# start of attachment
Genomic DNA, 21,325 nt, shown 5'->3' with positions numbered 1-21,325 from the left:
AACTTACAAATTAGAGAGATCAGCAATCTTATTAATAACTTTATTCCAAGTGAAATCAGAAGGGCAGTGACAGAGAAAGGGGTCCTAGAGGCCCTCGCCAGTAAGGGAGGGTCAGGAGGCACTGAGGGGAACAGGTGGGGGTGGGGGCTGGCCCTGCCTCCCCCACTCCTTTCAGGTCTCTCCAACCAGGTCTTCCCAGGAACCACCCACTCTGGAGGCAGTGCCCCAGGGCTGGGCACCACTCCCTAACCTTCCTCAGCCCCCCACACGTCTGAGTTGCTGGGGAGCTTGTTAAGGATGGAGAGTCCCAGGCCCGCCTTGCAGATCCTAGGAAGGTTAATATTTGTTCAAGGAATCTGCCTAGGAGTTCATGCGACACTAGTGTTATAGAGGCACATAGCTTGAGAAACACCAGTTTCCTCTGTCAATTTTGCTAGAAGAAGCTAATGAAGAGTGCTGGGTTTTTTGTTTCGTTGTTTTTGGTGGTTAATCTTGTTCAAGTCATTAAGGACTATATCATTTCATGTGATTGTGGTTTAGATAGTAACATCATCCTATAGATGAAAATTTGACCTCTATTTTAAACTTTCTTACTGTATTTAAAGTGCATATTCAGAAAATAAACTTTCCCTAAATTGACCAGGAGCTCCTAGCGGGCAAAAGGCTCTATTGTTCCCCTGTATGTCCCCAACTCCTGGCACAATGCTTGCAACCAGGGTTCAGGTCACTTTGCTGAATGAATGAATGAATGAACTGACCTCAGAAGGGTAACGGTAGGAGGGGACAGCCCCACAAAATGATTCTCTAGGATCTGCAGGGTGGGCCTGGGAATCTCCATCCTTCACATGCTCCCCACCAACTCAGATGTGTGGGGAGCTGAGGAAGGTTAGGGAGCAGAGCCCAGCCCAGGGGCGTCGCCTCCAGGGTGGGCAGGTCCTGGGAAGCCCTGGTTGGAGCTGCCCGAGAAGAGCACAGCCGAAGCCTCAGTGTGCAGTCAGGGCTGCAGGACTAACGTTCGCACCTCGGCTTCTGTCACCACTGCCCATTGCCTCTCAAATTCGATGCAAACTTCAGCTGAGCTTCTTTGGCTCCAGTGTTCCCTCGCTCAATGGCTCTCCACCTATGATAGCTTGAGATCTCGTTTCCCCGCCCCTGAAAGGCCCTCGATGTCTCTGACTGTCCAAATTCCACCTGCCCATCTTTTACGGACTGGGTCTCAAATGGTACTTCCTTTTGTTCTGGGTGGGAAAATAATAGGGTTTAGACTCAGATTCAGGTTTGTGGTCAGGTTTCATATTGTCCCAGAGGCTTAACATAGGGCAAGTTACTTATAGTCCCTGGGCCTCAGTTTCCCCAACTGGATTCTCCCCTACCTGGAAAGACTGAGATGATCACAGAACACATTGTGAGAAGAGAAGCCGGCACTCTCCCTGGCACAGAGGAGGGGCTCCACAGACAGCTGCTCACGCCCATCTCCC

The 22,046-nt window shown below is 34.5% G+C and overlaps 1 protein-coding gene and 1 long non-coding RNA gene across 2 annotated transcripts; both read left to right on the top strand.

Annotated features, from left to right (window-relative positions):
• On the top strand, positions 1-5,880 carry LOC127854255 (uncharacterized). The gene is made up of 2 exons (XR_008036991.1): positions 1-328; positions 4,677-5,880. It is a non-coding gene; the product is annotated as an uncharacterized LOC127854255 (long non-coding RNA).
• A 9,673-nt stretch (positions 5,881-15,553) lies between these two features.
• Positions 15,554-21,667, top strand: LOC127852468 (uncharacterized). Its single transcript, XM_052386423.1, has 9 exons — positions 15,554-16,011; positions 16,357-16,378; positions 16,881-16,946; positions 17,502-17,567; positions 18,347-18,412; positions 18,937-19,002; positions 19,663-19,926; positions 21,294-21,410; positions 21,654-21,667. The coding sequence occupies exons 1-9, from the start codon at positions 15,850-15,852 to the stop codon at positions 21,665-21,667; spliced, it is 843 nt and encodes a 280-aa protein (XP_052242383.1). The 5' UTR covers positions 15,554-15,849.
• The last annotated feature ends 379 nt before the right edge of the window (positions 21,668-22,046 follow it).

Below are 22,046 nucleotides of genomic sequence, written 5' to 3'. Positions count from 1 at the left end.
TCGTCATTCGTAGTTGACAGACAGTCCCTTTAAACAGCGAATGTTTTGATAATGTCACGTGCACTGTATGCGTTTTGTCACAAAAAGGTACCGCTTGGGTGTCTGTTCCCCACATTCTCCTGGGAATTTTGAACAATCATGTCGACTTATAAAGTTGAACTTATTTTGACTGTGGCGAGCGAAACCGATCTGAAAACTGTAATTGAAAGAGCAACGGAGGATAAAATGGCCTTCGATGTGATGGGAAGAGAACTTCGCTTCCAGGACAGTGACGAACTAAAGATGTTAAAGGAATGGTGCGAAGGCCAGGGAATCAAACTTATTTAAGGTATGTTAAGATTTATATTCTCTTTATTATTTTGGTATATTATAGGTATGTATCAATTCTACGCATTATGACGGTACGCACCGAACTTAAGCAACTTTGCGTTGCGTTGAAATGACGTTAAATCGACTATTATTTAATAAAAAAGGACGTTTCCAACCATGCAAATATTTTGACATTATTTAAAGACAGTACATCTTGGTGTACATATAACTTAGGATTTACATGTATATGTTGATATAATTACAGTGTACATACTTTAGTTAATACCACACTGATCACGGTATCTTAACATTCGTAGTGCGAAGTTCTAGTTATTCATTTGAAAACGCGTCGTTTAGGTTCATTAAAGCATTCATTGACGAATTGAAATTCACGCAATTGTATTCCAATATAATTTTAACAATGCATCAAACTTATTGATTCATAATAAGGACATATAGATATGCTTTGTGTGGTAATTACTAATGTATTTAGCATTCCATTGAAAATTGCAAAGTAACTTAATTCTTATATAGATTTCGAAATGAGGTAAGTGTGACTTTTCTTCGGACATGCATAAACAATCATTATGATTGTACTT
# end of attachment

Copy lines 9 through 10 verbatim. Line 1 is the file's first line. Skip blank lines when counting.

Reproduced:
Below are 22,046 nucleotides of genomic sequence, written 5' to 3'. Positions count from 1 at the left end.
TCGTCATTCGTAGTTGACAGACAGTCCCTTTAAACAGCGAATGTTTTGATAATGTCACGTGCACTGTATGCGTTTTGTCACAAAAAGGTACCGCTTGGGTGTCTGTTCCCCACATTCTCCTGGGAATTTTGAACAATCATGTCGACTTATAAAGTTGAACTTATTTTGACTGTGGCGAGCGAAACCGATCTGAAAACTGTAATTGAAAGAGCAACGGAGGATAAAATGGCCTTCGATGTGATGGGAAGAGAACTTCGCTTCCAGGACAGTGACGAACTAAAGATGTTAAAGGAATGGTGCGAAGGCCAGGGAATCAAACTTATTTAAGGTATGTTAAGATTTATATTCTCTTTATTATTTTGGTATATTATAGGTATGTATCAATTCTACGCATTATGACGGTACGCACCGAACTTAAGCAACTTTGCGTTGCGTTGAAATGACGTTAAATCGACTATTATTTAATAAAAAAGGACGTTTCCAACCATGCAAATATTTTGACATTATTTAAAGACAGTACATCTTGGTGTACATATAACTTAGGATTTACATGTATATGTTGATATAATTACAGTGTACATACTTTAGTTAATACCACACTGATCACGGTATCTTAACATTCGTAGTGCGAAGTTCTAGTTATTCATTTGAAAACGCGTCGTTTAGGTTCATTAAAGCATTCATTGACGAATTGAAATTCACGCAATTGTATTCCAATATAATTTTAACAATGCATCAAACTTATTGATTCATAATAAGGACATATAGATATGCTTTGTGTGGTAATTACTAATGTATTTAGCATTCCATTGAAAATTGCAAAGTAACTTAATTCTTATATAGATTTCGAAATGAGGTAAGTGTGACTTTTCTTCGGACATGCATAAACAATCATTATGATTGTACTT